Fauci Warns Of Uptick In Hospitalizations Among Fully Vaccinated, Touts Boosters

The immunologist stressed that unvaccinated Americans remain by far the most vulnerable to severe illness and death linked to the coronavirus.

Dr. Anthony Fauci warned in an interview Wednesday that hospitalizations are increasing among fully vaccinated Americans who get breakthrough cases of COVID-19, but he stressed that unvaccinated people are still by far the most vulnerable to the disease.

“What we’re starting to see now is an uptick in hospitalizations among people who’ve been vaccinated but not boosted,” Fauci, director of the National Institute of Allergy and Infectious Diseases, told NBC News. “It’s a significant proportion, but not the majority by any means.”

The doctor’s comments come amid the nation’s coronavirus vaccine booster program, which so far has targeted older Americans, those with underlying health conditions and workers in high-risk jobs, among others. The Food and Drug Administration and the Centers for Disease Control and Prevention may decide this week to dramatically expand that booster program to tens of millions of people, allowing all adults to get an additional jab of the Pfizer-BioNTech vaccine six months or more after receiving their second dose.

About 31 million people have gotten a booster dose, and 195 million Americans are fully vaccinated against the virus. The booster program is meant to address studies that show waning immunity for the Pfizer and Moderna vaccines about six months after a second inoculation. Those who received the single-dose Johnson & Johnson shot have been advised to get a booster shot two months after their initial dose.

Concerns remain about the severity of the pandemic, even with widespread vaccinations and the rollout of booster shots. Cases have been increasing nationwide over the past few weeks, and the seven-day average of new infections has risen to about 88,000 a day. The figures have worried officials, particularly as the busy winter holiday period approaches.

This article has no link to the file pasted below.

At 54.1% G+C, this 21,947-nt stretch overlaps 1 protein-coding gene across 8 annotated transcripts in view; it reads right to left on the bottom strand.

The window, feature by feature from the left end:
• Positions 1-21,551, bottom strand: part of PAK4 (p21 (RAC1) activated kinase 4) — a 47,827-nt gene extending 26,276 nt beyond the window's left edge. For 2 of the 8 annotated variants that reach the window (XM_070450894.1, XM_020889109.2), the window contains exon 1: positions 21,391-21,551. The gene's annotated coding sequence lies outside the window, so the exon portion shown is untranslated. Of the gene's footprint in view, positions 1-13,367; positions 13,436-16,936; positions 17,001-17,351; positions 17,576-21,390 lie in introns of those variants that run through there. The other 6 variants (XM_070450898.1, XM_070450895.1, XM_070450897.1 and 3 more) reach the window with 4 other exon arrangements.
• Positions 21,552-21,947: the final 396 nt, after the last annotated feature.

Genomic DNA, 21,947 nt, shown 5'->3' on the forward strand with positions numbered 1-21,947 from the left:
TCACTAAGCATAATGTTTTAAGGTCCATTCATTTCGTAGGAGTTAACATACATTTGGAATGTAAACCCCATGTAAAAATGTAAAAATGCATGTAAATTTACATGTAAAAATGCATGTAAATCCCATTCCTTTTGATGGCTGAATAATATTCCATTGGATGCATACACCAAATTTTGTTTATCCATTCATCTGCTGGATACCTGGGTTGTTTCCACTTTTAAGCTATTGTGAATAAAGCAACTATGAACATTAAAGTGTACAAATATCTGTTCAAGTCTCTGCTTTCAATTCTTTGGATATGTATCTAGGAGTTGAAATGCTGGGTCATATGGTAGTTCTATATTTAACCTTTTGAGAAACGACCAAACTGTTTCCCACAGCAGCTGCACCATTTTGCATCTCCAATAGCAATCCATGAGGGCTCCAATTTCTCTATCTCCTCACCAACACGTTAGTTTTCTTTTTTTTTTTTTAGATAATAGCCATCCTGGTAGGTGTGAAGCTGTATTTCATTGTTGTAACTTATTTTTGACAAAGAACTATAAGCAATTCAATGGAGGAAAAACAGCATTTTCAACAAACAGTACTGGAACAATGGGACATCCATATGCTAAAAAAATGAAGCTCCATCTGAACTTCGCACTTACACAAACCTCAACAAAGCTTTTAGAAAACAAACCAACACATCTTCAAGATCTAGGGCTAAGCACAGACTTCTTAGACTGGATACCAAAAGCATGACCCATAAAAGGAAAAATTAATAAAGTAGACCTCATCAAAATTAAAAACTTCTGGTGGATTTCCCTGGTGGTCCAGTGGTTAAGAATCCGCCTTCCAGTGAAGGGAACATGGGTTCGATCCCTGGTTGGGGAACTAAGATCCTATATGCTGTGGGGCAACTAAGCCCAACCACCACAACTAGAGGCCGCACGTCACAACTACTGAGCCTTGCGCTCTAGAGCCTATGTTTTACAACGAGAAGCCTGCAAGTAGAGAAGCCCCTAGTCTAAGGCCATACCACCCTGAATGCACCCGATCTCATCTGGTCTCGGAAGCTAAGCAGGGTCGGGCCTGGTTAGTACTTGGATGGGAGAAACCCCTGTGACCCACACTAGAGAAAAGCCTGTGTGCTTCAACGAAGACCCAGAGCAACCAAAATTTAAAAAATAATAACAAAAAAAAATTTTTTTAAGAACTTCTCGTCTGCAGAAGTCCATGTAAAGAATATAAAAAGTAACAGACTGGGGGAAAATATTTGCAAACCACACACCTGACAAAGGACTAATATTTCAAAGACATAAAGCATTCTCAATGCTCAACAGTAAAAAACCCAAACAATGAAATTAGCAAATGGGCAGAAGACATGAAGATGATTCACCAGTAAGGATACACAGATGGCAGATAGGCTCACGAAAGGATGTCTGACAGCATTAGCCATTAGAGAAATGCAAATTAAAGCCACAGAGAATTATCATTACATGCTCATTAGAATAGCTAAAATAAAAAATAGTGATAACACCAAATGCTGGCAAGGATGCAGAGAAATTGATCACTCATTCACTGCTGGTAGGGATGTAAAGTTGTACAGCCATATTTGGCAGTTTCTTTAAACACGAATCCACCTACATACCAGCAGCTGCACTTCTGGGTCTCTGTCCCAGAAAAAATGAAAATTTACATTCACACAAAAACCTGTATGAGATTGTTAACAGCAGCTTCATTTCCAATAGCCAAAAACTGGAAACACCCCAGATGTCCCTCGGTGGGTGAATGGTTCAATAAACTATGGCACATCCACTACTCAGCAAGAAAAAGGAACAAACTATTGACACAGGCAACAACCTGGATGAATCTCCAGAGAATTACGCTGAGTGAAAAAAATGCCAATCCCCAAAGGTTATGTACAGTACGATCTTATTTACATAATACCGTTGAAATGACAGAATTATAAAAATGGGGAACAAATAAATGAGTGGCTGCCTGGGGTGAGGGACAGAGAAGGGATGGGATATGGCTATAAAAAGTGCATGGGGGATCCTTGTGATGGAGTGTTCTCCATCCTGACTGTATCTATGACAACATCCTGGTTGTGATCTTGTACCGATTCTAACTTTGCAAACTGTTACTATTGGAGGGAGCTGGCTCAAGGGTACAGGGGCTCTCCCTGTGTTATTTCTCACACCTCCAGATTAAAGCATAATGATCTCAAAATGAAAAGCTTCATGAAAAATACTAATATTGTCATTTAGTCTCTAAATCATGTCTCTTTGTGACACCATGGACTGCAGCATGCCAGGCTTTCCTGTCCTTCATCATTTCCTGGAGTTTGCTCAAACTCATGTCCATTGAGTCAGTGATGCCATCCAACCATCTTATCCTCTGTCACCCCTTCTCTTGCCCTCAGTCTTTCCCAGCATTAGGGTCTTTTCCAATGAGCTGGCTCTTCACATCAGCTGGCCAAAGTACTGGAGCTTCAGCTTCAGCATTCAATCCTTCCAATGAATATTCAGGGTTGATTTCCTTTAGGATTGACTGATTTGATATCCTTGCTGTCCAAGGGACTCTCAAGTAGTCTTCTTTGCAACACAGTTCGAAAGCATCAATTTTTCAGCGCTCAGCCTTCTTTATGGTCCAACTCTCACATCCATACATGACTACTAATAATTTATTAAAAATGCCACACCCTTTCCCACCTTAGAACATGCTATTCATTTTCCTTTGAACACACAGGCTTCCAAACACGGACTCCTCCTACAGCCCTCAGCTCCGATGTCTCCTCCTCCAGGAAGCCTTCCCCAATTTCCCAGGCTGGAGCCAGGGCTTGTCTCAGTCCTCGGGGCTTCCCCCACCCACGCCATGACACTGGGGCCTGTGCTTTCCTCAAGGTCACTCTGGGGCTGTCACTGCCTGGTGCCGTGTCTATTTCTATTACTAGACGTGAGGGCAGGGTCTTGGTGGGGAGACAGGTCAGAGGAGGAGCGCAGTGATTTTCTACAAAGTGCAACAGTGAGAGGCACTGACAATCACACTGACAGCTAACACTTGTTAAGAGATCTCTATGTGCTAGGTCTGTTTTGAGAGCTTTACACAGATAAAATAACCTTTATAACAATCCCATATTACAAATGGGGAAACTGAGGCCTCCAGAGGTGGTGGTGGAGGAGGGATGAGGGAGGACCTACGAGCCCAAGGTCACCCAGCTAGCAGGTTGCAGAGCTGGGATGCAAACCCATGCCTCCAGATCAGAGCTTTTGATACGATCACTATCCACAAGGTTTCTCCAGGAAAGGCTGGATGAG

“Studies show that those who are unvaccinated continue to be more likely to be infected, more likely to be in the hospital and more likely to have severe complications from COVID-19,” Dr. Rochelle Walensky, the head of the CDC, said in a White House briefing Wednesday. She added, however, that booster shots are working among vulnerable populations.

“When we compare rates of COVID-19 disease between those who are vaccinated with two doses and those who have received a booster dose, the rate of disease is markedly lower for those who received their booster shot, demonstrating our boosters are working.”

It’s unclear how many hospitalizations are linked to breakthrough cases among fully vaccinated Americans: The CDC did track that figure, but its website shows only data up until Aug. 28.

Fauci added during the White House briefing Friday that he didn’t believe the U.S. would ever completely eliminate new cases of COVID-19 but that federal officials wanted to gain control over the virus and accept it as an endemic ailment. When pressed to say what number of daily cases would be tolerable, Fauci said he couldn’t name a figure but that it was much lower than the current rates of new cases.

“It certainly is far, far lower than 80,000 new infections per day, and it’s far, far lower than a thousand deaths per day and tens of thousands of hospitalizations,” the doctor said. “We want to get to the lowest possible level that we can get.”

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